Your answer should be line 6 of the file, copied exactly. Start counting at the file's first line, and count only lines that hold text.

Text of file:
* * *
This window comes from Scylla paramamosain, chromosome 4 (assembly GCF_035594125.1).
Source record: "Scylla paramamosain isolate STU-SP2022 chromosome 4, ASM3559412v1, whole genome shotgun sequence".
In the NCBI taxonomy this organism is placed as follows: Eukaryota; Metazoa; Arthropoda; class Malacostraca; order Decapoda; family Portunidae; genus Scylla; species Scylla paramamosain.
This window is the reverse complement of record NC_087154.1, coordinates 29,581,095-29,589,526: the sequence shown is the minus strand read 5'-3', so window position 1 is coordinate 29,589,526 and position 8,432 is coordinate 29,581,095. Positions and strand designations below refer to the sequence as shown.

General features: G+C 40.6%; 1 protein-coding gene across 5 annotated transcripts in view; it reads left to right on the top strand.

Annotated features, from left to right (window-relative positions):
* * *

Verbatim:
Annotated features, from left to right (window-relative positions):